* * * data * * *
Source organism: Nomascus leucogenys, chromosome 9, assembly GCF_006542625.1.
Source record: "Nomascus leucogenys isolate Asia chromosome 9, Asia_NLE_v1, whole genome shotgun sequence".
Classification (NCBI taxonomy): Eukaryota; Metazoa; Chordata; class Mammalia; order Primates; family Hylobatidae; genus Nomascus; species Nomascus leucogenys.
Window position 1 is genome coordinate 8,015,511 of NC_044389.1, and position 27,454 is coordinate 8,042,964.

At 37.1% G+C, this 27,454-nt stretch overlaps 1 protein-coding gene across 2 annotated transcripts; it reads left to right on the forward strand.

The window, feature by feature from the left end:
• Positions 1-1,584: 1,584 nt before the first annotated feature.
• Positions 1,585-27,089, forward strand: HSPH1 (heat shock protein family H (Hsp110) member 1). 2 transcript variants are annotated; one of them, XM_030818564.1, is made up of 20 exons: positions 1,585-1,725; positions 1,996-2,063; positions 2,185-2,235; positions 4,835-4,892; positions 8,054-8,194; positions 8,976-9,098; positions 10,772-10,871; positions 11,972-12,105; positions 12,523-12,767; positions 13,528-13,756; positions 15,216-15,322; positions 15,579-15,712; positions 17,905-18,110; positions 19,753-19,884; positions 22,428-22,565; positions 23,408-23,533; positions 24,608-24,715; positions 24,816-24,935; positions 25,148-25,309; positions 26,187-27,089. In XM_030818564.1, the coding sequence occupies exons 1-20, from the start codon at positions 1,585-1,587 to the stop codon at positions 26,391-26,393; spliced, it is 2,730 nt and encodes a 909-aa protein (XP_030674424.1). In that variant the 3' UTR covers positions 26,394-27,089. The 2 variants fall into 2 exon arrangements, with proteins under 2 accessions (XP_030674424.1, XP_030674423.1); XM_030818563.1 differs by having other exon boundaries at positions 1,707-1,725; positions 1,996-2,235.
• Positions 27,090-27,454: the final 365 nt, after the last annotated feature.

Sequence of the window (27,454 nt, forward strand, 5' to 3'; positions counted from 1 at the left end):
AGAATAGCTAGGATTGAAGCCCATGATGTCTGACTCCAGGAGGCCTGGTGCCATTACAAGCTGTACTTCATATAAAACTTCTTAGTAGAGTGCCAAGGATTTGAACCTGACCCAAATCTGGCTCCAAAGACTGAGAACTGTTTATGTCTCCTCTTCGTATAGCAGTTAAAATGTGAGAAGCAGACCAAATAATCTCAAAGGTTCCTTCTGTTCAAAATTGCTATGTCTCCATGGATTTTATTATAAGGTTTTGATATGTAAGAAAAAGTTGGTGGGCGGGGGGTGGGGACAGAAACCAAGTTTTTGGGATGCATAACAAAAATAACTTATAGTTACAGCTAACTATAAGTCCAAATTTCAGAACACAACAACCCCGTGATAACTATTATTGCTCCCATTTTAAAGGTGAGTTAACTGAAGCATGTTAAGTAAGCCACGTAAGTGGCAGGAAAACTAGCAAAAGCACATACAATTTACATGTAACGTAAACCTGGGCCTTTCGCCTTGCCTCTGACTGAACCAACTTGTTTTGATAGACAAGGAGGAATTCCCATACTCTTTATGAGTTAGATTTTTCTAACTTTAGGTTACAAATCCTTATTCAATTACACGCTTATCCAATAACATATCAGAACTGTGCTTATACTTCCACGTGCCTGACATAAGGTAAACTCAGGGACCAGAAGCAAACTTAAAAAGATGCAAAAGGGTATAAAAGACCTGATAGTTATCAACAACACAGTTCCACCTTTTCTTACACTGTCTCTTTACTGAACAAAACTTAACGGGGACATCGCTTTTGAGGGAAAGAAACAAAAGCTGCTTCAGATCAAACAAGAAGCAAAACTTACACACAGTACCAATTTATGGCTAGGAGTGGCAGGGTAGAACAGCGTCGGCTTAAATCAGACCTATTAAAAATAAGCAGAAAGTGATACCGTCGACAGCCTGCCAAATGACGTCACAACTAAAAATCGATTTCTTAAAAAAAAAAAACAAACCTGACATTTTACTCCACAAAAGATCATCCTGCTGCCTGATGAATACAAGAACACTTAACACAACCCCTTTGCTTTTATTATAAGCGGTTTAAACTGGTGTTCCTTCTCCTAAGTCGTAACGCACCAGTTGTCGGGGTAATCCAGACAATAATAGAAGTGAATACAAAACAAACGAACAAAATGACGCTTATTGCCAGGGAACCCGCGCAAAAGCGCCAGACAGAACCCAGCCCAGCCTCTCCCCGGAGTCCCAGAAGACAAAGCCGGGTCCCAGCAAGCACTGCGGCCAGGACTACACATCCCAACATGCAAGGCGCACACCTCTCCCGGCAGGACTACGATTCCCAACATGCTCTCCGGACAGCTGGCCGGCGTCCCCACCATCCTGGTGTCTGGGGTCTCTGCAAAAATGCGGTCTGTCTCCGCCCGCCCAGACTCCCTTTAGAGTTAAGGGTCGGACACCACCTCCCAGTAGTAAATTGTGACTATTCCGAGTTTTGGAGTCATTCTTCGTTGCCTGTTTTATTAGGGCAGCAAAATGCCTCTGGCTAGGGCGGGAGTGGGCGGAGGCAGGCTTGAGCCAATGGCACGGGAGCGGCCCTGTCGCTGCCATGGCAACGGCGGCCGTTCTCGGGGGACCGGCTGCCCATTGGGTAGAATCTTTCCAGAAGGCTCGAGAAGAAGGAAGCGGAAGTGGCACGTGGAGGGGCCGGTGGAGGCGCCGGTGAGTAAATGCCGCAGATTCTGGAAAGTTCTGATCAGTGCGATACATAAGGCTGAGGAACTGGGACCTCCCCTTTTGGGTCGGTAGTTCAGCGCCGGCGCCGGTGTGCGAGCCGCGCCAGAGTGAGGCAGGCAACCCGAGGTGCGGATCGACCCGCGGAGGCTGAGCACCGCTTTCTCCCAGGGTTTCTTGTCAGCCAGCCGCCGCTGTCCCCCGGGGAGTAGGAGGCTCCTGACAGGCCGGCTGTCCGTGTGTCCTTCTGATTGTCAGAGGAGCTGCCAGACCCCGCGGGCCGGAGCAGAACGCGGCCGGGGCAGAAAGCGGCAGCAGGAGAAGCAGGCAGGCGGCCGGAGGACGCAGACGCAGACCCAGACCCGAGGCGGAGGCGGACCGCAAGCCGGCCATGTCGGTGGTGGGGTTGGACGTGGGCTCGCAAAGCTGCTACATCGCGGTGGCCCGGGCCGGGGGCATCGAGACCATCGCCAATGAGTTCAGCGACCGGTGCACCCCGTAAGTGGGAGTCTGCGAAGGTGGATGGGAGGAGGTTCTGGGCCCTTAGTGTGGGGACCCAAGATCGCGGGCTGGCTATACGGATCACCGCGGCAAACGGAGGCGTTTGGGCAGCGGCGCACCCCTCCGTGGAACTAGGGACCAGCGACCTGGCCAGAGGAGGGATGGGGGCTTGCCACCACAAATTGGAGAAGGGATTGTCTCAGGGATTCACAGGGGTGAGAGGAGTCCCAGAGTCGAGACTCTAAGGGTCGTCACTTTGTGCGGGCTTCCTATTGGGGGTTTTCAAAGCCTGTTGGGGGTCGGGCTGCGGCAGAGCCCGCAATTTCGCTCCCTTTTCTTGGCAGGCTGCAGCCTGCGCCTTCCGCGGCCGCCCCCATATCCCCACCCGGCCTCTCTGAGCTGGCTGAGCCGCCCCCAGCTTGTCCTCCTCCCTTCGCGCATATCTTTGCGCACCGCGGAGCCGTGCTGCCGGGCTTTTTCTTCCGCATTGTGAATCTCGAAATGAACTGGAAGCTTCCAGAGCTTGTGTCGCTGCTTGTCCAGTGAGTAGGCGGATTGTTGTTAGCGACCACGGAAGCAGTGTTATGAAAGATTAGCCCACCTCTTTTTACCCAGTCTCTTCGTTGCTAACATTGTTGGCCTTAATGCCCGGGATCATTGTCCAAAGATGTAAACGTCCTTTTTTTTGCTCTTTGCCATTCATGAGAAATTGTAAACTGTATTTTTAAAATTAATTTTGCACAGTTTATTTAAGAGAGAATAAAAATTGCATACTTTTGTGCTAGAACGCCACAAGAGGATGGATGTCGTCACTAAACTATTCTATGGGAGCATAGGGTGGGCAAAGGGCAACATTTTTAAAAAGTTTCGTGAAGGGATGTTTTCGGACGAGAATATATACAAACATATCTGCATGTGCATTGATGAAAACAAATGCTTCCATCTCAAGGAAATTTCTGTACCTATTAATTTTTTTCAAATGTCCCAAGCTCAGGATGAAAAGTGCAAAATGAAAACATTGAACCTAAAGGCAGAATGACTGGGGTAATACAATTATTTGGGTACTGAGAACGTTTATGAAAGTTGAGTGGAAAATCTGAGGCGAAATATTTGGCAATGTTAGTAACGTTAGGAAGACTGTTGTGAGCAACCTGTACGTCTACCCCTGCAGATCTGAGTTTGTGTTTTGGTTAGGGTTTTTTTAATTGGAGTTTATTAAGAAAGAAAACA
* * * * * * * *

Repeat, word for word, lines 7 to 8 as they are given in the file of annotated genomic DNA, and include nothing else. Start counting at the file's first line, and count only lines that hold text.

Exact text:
• Positions 1-1,584: 1,584 nt before the first annotated feature.
• Positions 1,585-27,089, forward strand: HSPH1 (heat shock protein family H (Hsp110) member 1). 2 transcript variants are annotated; one of them, XM_030818564.1, is made up of 20 exons: positions 1,585-1,725; positions 1,996-2,063; positions 2,185-2,235; positions 4,835-4,892; positions 8,054-8,194; positions 8,976-9,098; positions 10,772-10,871; positions 11,972-12,105; positions 12,523-12,767; positions 13,528-13,756; positions 15,216-15,322; positions 15,579-15,712; positions 17,905-18,110; positions 19,753-19,884; positions 22,428-22,565; positions 23,408-23,533; positions 24,608-24,715; positions 24,816-24,935; positions 25,148-25,309; positions 26,187-27,089. In XM_030818564.1, the coding sequence occupies exons 1-20, from the start codon at positions 1,585-1,587 to the stop codon at positions 26,391-26,393; spliced, it is 2,730 nt and encodes a 909-aa protein (XP_030674424.1). In that variant the 3' UTR covers positions 26,394-27,089. The 2 variants fall into 2 exon arrangements, with proteins under 2 accessions (XP_030674424.1, XP_030674423.1); XM_030818563.1 differs by having other exon boundaries at positions 1,707-1,725; positions 1,996-2,235.